Saturday, May 18 2013 7:54 AM EDT2013-05-18 11:54:38 GMT
LOUISVILLE, Ky. (WDRB) -- Longtime golf commentator and 1964 U.S. Open champion Ken Venturi died today, and there's nearly no need to add to the tributes that surely will come, because there's a greatMore >>
Ken Venturi left a lasting memory in Louisville when he opened Hunting Creek Country Club's championship course with a record that still stands, and with a simple gesture to a sportswriter 25 years later.More >>
Follow the WDRB Newsroom, Reporters and Anchors.More >>
Tweets from the WDRB Newsroom, Reporters and Anchors.More >>
LOUISVILLE, KY. (WDRB) -- About two weeks ago, in a heat-wave induced Netflix marathon, I sat on the couch with my two boys, ages 8 and 10, and clicked on the first episode of The Andy Griffith Show.
Now, I can recite just about every line from every episode of that show's first five seasons, those filmed in black and white, even though they aired years before I was born and some of them 15 years before I ever would watch them.
I was surprised, then, a day later when I passed my 8-year old Henry with the laptop, watching more of the show. In fact, he might've worked his way through the whole first season in the span of a few days.
Generally, that's too much screen time. But I don't know if you can ever have enough exposure to The Andy Griffith Show.
Andy Griffith died today, and goodness knows, he was not the small-town sheriff he portrayed on television, even as he was playing him. He was a star on radio and Broadway already, but his rural roots allowed him to tap into something in the way of that life that hit home pretty hard with my family, probably because it was a lot of the same kind of humor we exercised on a daily basis. He grew up in a poor family. Much of his entertainment consisted of listening to the older folks tell stories.
We were so into that show at our house that it infused our vocabulary. My brother, Joe, and I will still invariably revert to favorite phrases from that show when we talk. And it didn't end when I left home. Between David Barber from Ashland, Ky., and Mike Flynn from Burgin, I had plenty of higher-education references.
Whenever I encounter an artist, writer, or creator of anything, I like to focus on his or her early work probably more than any. There are some who have such genius that their work never stops maturing, never stops improving. But for many, the early work is their essence, the work they spent years turning over and over inside their minds and hearts. Griffith never was listed as a writer for the show that bore his name, but those connected to the show said he was involved in almost every aspect of it, that he helped develop every script, and even gave direction as to how characters would deliver certain lines, to make them more authentic. A look at his work before that program, his musical training, his backwoods-style monologues, his prior TV work, show a life growing toward that moment.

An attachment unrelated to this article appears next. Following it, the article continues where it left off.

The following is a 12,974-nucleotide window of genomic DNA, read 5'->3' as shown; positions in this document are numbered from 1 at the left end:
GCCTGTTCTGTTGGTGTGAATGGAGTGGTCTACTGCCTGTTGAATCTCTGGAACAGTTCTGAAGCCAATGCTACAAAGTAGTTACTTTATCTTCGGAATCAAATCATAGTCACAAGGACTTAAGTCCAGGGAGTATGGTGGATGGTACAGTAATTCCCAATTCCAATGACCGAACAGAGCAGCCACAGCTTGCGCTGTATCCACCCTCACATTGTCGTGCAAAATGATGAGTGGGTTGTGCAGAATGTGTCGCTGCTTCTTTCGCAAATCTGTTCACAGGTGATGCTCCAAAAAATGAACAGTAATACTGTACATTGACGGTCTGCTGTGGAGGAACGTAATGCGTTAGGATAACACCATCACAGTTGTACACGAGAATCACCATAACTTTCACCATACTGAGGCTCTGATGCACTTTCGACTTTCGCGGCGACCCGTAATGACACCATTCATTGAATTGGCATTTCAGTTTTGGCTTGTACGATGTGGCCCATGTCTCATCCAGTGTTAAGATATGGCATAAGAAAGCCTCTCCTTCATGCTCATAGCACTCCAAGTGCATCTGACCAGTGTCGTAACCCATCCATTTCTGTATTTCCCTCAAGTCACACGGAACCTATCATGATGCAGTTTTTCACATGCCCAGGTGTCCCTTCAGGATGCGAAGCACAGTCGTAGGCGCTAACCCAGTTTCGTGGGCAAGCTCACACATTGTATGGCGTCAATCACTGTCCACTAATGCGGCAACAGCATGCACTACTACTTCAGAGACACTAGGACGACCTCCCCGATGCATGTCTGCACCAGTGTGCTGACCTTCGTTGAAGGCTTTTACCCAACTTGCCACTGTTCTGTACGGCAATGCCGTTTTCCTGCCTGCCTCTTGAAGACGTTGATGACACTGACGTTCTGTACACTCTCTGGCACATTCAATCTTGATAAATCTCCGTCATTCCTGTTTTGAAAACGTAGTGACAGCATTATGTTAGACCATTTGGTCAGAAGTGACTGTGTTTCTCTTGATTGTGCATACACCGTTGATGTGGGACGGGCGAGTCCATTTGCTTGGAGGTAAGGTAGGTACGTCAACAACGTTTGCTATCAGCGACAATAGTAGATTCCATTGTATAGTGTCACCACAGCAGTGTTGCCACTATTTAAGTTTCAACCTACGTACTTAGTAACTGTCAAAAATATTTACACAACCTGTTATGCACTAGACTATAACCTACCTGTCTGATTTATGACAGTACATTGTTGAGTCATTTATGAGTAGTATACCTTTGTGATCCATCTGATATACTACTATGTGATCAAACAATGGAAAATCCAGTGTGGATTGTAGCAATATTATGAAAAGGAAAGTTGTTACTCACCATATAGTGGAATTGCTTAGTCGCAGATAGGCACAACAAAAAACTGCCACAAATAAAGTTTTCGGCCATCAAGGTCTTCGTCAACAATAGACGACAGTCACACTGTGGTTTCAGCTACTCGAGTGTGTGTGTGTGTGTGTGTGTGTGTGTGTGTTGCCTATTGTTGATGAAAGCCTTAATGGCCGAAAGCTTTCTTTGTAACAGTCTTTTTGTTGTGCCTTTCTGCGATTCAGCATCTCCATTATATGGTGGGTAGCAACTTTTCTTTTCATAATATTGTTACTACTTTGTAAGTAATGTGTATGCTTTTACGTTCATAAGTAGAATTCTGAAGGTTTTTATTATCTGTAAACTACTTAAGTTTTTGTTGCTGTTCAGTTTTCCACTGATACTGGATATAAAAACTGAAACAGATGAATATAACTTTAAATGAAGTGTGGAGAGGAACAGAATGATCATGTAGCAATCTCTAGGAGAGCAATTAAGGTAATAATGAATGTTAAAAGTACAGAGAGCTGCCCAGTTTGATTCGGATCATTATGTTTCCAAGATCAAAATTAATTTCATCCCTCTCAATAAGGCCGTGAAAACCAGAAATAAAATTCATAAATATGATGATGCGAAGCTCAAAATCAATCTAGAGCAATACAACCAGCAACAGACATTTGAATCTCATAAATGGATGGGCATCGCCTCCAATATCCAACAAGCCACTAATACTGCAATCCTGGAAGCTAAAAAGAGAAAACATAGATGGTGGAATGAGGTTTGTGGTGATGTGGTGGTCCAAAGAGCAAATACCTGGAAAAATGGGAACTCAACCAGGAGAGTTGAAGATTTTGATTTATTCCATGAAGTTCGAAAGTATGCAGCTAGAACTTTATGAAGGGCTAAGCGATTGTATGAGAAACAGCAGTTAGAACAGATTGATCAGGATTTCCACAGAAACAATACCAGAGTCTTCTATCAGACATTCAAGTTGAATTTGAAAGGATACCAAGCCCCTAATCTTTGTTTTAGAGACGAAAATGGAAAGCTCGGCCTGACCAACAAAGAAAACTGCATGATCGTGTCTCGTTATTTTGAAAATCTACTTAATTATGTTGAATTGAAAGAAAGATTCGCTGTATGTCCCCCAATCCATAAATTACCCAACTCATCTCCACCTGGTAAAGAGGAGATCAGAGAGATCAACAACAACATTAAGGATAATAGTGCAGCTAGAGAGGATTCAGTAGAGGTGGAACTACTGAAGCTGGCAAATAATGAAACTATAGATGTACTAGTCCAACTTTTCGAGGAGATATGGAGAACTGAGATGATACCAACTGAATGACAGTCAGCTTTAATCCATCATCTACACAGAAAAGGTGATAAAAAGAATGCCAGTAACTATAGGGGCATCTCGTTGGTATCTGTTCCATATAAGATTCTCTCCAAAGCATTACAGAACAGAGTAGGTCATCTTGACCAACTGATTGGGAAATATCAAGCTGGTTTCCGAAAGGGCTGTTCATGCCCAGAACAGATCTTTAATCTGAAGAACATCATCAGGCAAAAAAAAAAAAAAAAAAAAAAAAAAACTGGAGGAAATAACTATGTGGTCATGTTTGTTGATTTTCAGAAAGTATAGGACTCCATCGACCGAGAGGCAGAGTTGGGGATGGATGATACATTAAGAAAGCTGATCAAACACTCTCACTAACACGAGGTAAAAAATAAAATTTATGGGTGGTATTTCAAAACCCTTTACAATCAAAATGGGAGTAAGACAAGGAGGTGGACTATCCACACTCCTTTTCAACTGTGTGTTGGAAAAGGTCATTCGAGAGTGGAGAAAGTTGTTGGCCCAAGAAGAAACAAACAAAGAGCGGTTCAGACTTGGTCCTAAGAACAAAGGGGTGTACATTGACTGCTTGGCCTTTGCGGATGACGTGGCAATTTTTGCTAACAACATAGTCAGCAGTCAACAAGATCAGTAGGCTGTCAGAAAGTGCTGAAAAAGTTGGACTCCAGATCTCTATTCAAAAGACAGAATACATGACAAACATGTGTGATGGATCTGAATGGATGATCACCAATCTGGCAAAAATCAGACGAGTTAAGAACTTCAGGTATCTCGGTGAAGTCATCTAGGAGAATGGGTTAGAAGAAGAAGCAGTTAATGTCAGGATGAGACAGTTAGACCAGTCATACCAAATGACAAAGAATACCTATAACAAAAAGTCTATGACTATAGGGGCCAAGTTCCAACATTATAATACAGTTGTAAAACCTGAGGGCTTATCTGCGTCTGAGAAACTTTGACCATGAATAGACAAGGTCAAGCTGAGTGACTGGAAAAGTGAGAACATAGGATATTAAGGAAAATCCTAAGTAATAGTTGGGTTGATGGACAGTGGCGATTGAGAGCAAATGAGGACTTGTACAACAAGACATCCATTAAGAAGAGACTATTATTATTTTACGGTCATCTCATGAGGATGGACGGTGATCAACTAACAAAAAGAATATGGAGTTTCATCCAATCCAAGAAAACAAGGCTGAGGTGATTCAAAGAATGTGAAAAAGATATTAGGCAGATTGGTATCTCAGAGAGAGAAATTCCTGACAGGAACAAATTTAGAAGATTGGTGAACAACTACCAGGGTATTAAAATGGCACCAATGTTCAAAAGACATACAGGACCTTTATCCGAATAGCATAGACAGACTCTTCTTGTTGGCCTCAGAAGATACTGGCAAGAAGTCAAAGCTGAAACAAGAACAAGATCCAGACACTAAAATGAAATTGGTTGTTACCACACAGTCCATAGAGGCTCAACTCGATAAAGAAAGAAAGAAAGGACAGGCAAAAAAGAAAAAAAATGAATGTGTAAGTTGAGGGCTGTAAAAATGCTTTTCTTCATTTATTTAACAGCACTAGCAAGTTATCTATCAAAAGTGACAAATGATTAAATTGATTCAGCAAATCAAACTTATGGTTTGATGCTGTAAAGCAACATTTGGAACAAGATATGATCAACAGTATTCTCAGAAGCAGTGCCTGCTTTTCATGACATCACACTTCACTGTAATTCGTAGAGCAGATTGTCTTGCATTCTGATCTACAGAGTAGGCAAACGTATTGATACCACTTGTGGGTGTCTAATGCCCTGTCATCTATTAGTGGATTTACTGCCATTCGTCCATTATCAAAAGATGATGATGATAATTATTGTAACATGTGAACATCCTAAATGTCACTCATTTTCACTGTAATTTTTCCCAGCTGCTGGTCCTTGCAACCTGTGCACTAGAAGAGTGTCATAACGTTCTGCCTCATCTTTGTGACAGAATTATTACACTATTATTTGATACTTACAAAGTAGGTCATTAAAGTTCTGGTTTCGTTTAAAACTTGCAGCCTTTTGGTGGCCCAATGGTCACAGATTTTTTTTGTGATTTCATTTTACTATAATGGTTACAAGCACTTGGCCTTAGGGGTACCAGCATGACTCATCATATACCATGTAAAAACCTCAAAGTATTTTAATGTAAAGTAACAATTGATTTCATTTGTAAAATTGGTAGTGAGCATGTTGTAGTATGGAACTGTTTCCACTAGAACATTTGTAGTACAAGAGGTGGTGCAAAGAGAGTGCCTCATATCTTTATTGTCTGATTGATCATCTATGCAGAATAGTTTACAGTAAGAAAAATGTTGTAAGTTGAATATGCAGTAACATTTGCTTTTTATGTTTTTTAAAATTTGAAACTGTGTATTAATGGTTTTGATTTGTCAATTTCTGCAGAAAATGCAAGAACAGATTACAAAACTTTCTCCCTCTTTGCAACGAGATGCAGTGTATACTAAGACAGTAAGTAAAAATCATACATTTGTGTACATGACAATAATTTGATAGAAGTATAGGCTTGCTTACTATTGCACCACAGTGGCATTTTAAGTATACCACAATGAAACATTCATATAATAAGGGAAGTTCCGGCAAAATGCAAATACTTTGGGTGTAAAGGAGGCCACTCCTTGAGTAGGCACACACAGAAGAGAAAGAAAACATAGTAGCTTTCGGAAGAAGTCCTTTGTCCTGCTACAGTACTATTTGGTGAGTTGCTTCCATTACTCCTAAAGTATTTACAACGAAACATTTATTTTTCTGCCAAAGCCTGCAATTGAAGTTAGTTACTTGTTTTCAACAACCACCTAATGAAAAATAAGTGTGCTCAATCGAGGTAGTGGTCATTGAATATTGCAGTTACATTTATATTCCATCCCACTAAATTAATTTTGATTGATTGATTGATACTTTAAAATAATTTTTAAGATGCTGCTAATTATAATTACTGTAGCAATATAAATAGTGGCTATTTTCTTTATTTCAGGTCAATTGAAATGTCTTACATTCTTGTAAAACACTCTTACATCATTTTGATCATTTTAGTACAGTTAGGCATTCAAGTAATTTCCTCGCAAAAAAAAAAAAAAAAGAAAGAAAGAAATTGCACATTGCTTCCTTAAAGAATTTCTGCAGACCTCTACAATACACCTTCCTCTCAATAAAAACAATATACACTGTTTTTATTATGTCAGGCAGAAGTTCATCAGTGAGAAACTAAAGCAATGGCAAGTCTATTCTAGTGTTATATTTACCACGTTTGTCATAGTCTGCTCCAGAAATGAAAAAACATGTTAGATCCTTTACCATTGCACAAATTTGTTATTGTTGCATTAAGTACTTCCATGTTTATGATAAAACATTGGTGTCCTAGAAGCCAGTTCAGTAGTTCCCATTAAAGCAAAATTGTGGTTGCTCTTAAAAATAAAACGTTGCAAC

He had an enviable career after that show. Few in the entertainment business have remained so popular for so long. I'm sure, in fact, that his early work at times seemed like a burden to him, or something he'd like to set aside just because of its sheer magnitude.
But it was a gift that many of us have never tired of enjoying, and in fact will continue to draw from for years even after his passing.
The show has been in syndication for 48 years, including here on WDRB, and continues to resonate with people whose lives have about as much in common with life in Mayberry as they do with life on another planet.
I'm struck watching today by how many of those episodes were built around not hurting someone's feelings. They were situation comedies, but they wove a thread of kindness through the stories that speaks perhaps more loudly to me today than even the laughter.
Andy Griffith lived 86 years and contributed far more than the eight years of that program, five of which still stand for me as some of the greatest entertainment television ever produced. He was about far more than that.
But as I think about his passing, I'm sure I'm not the only one for whom those first five black and white seasons will always be golden, will always transport me back to childhood, will always be intertwined with a younger life and time. And I'm sure I'm not the only one grateful that laughter and innocence they evoke live on even after the man who gave them voice has fallen silent.